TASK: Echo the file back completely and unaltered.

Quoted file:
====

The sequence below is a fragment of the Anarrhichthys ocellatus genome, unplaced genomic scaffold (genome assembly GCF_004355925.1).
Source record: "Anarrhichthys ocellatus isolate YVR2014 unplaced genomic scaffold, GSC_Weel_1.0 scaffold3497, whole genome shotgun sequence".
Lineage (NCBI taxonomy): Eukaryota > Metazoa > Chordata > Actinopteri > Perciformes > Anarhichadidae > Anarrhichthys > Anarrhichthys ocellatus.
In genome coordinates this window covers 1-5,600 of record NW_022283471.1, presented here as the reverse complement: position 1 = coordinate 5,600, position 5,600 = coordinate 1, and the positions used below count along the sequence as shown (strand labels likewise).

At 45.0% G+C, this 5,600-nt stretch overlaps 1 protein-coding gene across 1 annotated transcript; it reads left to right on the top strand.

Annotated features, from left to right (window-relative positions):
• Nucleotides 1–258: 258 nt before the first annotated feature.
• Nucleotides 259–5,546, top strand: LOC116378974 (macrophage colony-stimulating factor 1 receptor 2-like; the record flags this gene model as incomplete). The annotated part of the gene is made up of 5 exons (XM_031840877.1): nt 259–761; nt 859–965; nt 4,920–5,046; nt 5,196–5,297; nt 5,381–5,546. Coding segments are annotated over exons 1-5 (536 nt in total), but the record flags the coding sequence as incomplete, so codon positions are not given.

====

The sequence below is a fragment of the Anarrhichthys ocellatus genome, unplaced genomic scaffold (genome assembly GCF_004355925.1).
Source record: "Anarrhichthys ocellatus isolate YVR2014 unplaced genomic scaffold, GSC_Weel_1.0 scaffold3497, whole genome shotgun sequence".
Lineage (NCBI taxonomy): Eukaryota > Metazoa > Chordata > Actinopteri > Perciformes > Anarhichadidae > Anarrhichthys > Anarrhichthys ocellatus.
In genome coordinates this window covers 1-5,600 of record NW_022283471.1, presented here as the reverse complement: position 1 = coordinate 5,600, position 5,600 = coordinate 1, and the positions used below count along the sequence as shown (strand labels likewise).

At 45.0% G+C, this 5,600-nt stretch overlaps 1 protein-coding gene across 1 annotated transcript; it reads left to right on the top strand.

Annotated features, from left to right (window-relative positions):
• Nucleotides 1–258: 258 nt before the first annotated feature.
• Nucleotides 259–5,546, top strand: LOC116378974 (macrophage colony-stimulating factor 1 receptor 2-like; the record flags this gene model as incomplete). The annotated part of the gene is made up of 5 exons (XM_031840877.1): nt 259–761; nt 859–965; nt 4,920–5,046; nt 5,196–5,297; nt 5,381–5,546. Coding segments are annotated over exons 1-5 (536 nt in total), but the record flags the coding sequence as incomplete, so codon positions are not given.